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Posted on: November 16, 2017

Dead ash trees in Silver Lake Park provide real-world training opportunity for Gateway students

Gateway Urban Forestry partnership

A unique partnership earlier this week turned a rural Kenosha County park into a real-world laboratory for students in Gateway Technical College’s Arboriculture/Urban Forestry Program.

Students were at Silver Lake Park on Tuesday, working on the proper notching, felling and cleanup of dead ash trees that needed to be removed from the park.

Two industry experts were on hand for the removal: Cary Shepherd, a national chainsaw safety and operation trainer for Husqvarna, and Dave Schneider, district operations manager for SavATree.

Kenosha County Executive Jim Kreuser said the partnership with Gateway is an excellent example of public entities working together for mutual benefit.

“This was a perfect scenario, where the county needed hazardous trees removed, and Gateway needed a place to show students how to safely perform this important work,” Kreuser said. “When we see opportunities where we can help our partners in government and education, and they can help us, it’s in everybody’s best interests to work together.”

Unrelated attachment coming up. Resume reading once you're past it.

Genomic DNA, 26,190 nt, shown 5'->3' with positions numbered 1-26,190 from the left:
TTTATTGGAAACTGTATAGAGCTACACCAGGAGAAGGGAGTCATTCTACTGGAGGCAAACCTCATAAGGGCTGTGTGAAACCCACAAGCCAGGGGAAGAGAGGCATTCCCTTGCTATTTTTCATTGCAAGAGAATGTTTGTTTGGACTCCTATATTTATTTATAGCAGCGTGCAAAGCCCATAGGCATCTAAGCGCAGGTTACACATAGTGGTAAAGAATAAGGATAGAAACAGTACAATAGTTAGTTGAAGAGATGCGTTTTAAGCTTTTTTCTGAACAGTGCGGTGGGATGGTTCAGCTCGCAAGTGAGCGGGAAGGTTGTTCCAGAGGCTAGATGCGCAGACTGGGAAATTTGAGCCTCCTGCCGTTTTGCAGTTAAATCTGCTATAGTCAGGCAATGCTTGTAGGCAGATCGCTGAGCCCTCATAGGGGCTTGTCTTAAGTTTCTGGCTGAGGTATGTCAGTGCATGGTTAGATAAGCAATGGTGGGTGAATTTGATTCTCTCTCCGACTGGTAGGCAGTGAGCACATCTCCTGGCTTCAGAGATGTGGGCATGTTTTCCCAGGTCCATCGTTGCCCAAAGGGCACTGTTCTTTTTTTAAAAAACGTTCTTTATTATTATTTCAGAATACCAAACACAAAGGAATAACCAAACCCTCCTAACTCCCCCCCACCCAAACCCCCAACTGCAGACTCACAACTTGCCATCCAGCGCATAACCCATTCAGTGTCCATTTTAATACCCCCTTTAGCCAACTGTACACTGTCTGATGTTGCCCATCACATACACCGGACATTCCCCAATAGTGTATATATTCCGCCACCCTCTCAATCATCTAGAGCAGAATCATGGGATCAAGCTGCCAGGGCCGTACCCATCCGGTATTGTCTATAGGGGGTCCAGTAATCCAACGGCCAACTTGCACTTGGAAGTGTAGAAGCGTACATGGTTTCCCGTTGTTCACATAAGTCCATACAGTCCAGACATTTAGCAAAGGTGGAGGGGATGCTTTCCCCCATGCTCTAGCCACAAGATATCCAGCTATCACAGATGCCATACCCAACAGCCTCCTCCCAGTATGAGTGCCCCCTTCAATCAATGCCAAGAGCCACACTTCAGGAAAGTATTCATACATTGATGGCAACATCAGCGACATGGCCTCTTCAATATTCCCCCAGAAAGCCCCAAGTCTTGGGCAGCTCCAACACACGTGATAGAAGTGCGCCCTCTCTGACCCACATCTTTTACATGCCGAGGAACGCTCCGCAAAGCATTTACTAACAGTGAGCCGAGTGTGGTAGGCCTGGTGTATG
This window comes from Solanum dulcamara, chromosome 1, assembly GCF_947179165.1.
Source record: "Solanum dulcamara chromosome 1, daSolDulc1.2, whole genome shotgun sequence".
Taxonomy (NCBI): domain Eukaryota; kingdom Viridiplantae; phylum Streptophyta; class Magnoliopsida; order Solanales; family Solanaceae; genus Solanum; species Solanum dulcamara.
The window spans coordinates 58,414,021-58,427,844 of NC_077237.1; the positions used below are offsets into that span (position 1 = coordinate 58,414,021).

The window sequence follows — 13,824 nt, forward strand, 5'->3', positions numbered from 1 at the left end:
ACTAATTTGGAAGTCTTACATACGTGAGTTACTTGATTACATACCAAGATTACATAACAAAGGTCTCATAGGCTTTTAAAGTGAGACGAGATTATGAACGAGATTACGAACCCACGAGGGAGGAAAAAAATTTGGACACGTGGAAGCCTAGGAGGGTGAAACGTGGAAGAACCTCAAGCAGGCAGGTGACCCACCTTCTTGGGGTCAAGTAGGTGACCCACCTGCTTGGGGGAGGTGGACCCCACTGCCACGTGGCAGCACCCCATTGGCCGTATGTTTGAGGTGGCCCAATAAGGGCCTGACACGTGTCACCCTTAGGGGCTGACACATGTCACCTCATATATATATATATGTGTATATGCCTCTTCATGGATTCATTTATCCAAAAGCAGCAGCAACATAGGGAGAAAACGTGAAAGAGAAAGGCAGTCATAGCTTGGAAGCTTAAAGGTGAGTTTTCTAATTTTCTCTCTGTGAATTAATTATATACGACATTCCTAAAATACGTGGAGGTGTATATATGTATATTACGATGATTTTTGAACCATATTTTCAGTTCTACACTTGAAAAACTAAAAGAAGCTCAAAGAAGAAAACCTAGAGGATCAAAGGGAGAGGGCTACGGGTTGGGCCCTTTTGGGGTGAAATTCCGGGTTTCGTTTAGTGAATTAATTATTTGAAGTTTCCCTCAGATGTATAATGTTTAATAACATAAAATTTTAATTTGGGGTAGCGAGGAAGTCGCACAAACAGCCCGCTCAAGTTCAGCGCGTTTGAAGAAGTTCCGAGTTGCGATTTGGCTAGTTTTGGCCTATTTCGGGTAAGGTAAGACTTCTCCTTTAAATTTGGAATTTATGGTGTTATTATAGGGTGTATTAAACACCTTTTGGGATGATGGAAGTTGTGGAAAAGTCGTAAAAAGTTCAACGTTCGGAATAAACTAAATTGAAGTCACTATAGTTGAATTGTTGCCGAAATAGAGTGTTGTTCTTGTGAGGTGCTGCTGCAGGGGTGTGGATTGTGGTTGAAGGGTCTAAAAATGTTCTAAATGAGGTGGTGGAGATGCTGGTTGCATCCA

Aaron Schauer, instructor and program director of Gateway’s Arboriculture/Urban Forestry program, led the students in Tuesday’s lesson.

“This collaboration offers a great opportunity for our students to be able to apply what they’ve learned in a real-world situation,” Schauer said. “We really can’t be cutting down the trees on our campus, so having the ability to remove dead trees from the park is a win-win. It helps the students gain valuable experience in their education and career, as well as give back to the community.”

The students removed six trees from the park on Tuesday. Schauer said he hopes to return his class to county parks in the future.

Matthew Collins, Kenosha County Parks director, praised the county’s alliance with Gateway.

“It’s great to see another generation of students learning how to properly manage our natural resources through Gateway’s Urban Forestry associate degree program,” Collins said. “Our Kenosha County Parks system is always looking for creative partnerships, and we’re glad that we can collaborate with Gateway not only to help manage our tree population, but also to host hands-on instruction for their students.”

About Kenosha County Parks: Established in 1927, the Kenosha County Parks system offers more than 1,500 acres of managed recreational land at eight parks dotted across the county, plus 14 miles of paved cycling trails.

About the Gateway Arboriculture/Urban Forestry Program: Gateway’s Arboriculture/Urban Forestry Technician associate degree provides the hands-on skills and natural resource education for graduates to enter the exciting career field of arborists, urban foresters and related occupations. Gateway is only one of two technical colleges in Wisconsin to offer training in this field.

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